A member of the public asked about the effect of the proposed A14 widening on the acoustic profile of the area. The answer was surprising in that it was suggested it would be possible for the noise levels to reduce following widening if a quieter road surface was used. Lets hope our county councillors are on the ball enough to ensure such a noise reducing surface is specified when the time comes!
Councillors Mason and Davis were both very concerned about the prospect of residents living next to building sites, or on an uncompleted site for years. Council officers responded by pointing out planning permission expires if work is not started within a set period of time. The councillors responded by asking if developers could get around this problem by making a nominal start to development eg. by just excavating foundations then stopping there – officers indicated they could. Council officers pointed out that the major developers – Gallaghers had an interest in maintaining good relations with SCDC as they were also major developers for Northstowe – it appears officers are relying on this to maintain the pace of work on the Arbury Park Site.
A member of the public reported that he had been told by City Councillor Claire Blair that the City Council had sold the land it had owned in the North of the site. Mr Wallis of Unex and council officers said this was not the case. There had been a land swop agreed to square up sites, but no sale had yet taken place.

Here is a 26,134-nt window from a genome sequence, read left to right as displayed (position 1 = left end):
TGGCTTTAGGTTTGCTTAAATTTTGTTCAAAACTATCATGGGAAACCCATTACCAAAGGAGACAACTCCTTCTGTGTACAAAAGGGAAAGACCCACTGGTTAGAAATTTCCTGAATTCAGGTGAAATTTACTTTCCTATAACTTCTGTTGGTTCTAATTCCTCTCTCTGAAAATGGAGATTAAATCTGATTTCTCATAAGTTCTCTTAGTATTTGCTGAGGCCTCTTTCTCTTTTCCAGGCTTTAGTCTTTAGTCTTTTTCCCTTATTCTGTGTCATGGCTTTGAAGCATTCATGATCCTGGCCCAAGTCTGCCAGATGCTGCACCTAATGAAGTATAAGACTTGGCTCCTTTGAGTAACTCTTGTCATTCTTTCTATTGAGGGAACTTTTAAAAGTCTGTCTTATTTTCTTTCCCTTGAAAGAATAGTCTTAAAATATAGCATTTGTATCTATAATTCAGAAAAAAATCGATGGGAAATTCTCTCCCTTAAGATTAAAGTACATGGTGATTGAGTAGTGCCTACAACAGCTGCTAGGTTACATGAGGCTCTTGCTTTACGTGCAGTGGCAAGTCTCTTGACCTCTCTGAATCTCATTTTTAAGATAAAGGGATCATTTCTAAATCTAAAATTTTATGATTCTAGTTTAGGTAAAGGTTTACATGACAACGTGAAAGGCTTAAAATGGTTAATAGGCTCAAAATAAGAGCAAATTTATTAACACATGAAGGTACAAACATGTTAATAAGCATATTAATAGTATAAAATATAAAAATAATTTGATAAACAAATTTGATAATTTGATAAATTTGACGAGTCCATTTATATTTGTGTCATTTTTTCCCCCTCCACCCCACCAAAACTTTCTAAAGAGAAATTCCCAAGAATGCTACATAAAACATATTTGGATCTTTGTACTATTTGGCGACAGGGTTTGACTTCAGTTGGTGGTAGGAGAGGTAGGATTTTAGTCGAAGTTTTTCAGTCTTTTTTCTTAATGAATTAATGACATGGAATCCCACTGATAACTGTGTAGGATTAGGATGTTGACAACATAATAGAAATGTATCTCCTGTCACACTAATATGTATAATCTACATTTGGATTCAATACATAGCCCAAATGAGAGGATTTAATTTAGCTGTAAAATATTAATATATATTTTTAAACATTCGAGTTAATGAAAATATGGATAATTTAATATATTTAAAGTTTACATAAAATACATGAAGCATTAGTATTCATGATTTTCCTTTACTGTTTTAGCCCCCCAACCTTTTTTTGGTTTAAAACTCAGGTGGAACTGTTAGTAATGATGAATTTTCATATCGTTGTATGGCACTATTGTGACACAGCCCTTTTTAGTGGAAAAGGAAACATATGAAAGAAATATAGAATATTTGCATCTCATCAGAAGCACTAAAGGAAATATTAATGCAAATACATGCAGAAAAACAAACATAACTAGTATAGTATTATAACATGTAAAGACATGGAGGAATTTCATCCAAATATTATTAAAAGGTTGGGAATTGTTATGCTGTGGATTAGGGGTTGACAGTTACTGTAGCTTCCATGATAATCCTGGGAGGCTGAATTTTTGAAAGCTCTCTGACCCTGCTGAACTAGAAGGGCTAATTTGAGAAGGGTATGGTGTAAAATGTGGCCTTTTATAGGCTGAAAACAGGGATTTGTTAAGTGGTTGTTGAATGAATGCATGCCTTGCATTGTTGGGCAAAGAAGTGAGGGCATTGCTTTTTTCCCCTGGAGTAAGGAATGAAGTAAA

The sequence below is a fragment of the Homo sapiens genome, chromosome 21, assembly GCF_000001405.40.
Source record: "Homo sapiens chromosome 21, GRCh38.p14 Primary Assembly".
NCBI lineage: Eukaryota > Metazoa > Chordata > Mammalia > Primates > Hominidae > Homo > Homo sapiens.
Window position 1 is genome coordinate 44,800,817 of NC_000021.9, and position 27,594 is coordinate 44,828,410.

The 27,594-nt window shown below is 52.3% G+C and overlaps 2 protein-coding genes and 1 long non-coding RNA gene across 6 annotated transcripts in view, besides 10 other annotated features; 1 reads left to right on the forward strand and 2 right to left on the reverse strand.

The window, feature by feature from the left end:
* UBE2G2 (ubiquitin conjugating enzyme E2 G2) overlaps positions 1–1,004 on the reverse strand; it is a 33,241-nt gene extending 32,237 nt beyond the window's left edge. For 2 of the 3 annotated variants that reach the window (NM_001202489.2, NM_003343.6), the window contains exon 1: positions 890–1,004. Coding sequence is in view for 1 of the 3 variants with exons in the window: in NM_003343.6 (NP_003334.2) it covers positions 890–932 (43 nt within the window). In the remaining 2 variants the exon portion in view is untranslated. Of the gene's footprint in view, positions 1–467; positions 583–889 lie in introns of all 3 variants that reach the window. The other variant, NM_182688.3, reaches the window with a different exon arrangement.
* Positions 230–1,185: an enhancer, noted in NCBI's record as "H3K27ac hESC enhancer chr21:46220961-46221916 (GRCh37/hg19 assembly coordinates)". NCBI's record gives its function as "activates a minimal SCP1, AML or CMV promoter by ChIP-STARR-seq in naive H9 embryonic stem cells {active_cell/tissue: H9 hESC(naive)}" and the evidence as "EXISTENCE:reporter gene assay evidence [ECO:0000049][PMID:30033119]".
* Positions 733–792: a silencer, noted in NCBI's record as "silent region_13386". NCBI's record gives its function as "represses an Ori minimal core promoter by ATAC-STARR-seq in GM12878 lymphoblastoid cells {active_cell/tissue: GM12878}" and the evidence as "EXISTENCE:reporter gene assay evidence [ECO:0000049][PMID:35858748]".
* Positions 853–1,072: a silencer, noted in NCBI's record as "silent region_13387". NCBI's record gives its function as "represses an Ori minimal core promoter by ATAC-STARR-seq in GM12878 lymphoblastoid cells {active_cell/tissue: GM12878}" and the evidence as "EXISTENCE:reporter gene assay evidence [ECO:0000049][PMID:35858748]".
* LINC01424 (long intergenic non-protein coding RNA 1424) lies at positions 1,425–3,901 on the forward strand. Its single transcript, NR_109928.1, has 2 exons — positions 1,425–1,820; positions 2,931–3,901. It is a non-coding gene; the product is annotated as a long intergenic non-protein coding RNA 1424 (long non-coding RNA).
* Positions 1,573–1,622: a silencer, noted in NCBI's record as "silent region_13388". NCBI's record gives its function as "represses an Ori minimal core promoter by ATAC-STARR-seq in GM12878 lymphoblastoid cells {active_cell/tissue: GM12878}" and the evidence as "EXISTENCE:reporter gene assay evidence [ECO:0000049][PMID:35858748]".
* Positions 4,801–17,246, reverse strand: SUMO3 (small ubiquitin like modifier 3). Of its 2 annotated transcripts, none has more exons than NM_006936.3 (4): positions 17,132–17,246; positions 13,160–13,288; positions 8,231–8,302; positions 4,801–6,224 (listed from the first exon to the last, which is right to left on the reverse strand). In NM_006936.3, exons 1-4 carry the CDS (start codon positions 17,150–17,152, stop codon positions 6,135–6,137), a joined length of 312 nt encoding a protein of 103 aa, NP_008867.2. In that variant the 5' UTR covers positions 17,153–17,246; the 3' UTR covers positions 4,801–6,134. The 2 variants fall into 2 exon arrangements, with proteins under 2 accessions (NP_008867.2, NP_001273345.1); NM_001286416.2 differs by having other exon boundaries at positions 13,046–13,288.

Asked why the new guidance was being published now, and was not included in earlier documents, SCDC officers explained that there had been a large amount of panic and hurry in the early stages of planning Arbury park due to deadlines which had to be met in order to get the central government grants required for the affordable housing elements of the project.
Following the discussion about the fence SCDC Cllr Mason explained that the current fence had been approved outside the normal planning process, and had not had been considered by local planning authorities. The fence was put up with following an agreement between the developers and the highways agency, under which the embankment was strengthened as needed for the extra lane on the A14 in return for the highways agency allowing the fence to be put on its land. This appeared to suggest that the embankment would not need moving, or making steeper during the road widening, however Cllr Mason (who claims over 30 years experience of dealing with the A14 embankments in this area as a democratic representative!) expressed concern about the lack of scale in the drawings showing the embankments.